Las Vegas Sun

March 2, 2015

Currently: 61° — Complete forecast | Log in | Create an account

For valley’s public employee unions, tactics change with times


Leila Navidi

Firefighters stand in back during a town-hall meeting in April 2010 led by Clark County Commissioner Steve Sisolak at Loews Lake Las Vegas. Some say firefighters were there to intimidate the commissioner, who has been outspoken about firefighter pay and benefits.

Sun coverage

These aren’t the best of times for organized labor.

All around, public employee unions are coming under fire as groups of privileged workers who earn good wages and benefits while most in the private sector wallow in the doldrums of the Great Recession.

Republican political leaders in Wisconsin, Ohio and other states have actively pushed anti-union legislation. The furor in Wisconsin led to a failed recall-election against anti-union Gov. Scott Walker that may, in turn, embolden further attacks on unions in coming years.

In any case, it certainly hasn’t helped a nation where public employee unions have stretched over the decades into almost every line of work supported by taxpayers.

In Southern Nevada, Clark County and Las Vegas, unions represent police, firefighters, transit workers, prosecutors, different types of administrators, nurses, maintenance workers, janitors, security guards and more.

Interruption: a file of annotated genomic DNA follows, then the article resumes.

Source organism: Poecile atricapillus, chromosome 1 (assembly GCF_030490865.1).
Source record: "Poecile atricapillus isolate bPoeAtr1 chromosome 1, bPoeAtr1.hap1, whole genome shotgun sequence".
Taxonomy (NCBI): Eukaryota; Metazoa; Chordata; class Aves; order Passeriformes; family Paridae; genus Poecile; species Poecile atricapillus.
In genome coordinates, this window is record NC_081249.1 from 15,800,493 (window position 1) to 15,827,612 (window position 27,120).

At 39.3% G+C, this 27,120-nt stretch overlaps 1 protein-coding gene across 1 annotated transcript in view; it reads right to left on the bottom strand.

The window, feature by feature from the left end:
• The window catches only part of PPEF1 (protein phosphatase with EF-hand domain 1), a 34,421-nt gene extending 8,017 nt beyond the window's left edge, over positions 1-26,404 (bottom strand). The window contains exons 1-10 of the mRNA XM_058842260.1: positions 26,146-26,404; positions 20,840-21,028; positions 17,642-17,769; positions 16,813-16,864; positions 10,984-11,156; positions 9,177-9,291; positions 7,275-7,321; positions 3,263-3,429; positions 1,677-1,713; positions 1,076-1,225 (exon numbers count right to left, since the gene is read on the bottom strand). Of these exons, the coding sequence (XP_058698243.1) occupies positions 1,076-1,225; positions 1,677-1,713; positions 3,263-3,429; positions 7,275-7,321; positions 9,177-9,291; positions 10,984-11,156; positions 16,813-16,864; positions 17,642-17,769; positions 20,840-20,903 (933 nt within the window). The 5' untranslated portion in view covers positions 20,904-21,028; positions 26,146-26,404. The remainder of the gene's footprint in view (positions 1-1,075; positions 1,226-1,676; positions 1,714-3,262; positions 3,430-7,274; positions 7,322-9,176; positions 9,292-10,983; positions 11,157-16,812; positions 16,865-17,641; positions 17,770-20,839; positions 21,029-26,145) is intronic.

For decades, their benefits rose with the fortunes of a growth economy. Everyone it seemed, even private-sector workers, made good money. Tax revenues were high, so rather than open messy labor battles, politicians mostly gave in and gave public-worker unions what they wanted.

When the economy dropped into the abyss in 2007, tax revenues went with it – but union benefits remained. Five years later, politicians who fought to cut into those benefits are reviled by unions but praised by many taxpayers.

Some unions are still fighting. Las Vegas firefighters have denounced city approval of a fire department study that could lead to cost-savings as unnecessary. In June, North Las Vegas police supervisors sued the city to stop a move to gut parts of its union contract.